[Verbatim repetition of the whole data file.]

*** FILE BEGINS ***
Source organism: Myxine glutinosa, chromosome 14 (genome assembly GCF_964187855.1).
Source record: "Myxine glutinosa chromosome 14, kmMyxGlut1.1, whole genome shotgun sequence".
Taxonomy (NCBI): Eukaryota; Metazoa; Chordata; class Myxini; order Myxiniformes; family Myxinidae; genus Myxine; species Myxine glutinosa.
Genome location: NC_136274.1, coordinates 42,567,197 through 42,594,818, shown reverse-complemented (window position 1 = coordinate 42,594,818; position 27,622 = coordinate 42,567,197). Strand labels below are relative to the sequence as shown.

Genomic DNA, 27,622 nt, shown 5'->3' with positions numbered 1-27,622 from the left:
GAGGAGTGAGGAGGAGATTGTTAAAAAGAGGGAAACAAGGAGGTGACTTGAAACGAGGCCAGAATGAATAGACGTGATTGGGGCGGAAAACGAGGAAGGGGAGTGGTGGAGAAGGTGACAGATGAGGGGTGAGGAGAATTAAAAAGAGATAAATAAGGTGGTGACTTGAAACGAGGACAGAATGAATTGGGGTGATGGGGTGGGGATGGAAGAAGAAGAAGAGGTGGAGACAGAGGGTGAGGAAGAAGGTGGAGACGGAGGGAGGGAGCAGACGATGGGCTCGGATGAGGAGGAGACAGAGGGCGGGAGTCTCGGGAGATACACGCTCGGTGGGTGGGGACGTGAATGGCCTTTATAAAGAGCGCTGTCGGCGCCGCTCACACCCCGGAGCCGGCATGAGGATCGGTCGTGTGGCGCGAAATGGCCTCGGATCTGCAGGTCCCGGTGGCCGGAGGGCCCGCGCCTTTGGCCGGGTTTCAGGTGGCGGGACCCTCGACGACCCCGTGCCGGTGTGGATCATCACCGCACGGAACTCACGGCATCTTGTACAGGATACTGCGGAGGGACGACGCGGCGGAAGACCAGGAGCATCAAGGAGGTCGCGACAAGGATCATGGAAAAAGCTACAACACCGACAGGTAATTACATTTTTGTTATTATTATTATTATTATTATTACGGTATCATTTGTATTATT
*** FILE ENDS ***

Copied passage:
Source organism: Myxine glutinosa, chromosome 14 (genome assembly GCF_964187855.1).
Source record: "Myxine glutinosa chromosome 14, kmMyxGlut1.1, whole genome shotgun sequence".
Taxonomy (NCBI): Eukaryota; Metazoa; Chordata; class Myxini; order Myxiniformes; family Myxinidae; genus Myxine; species Myxine glutinosa.
Genome location: NC_136274.1, coordinates 42,567,197 through 42,594,818, shown reverse-complemented (window position 1 = coordinate 42,594,818; position 27,622 = coordinate 42,567,197). Strand labels below are relative to the sequence as shown.

Genomic DNA, 27,622 nt, shown 5'->3' with positions numbered 1-27,622 from the left:
GAGGAGTGAGGAGGAGATTGTTAAAAAGAGGGAAACAAGGAGGTGACTTGAAACGAGGCCAGAATGAATAGACGTGATTGGGGCGGAAAACGAGGAAGGGGAGTGGTGGAGAAGGTGACAGATGAGGGGTGAGGAGAATTAAAAAGAGATAAATAAGGTGGTGACTTGAAACGAGGACAGAATGAATTGGGGTGATGGGGTGGGGATGGAAGAAGAAGAAGAGGTGGAGACAGAGGGTGAGGAAGAAGGTGGAGACGGAGGGAGGGAGCAGACGATGGGCTCGGATGAGGAGGAGACAGAGGGCGGGAGTCTCGGGAGATACACGCTCGGTGGGTGGGGACGTGAATGGCCTTTATAAAGAGCGCTGTCGGCGCCGCTCACACCCCGGAGCCGGCATGAGGATCGGTCGTGTGGCGCGAAATGGCCTCGGATCTGCAGGTCCCGGTGGCCGGAGGGCCCGCGCCTTTGGCCGGGTTTCAGGTGGCGGGACCCTCGACGACCCCGTGCCGGTGTGGATCATCACCGCACGGAACTCACGGCATCTTGTACAGGATACTGCGGAGGGACGACGCGGCGGAAGACCAGGAGCATCAAGGAGGTCGCGACAAGGATCATGGAAAAAGCTACAACACCGACAGGTAATTACATTTTTGTTATTATTATTATTATTATTATTACGGTATCATTTGTATTATT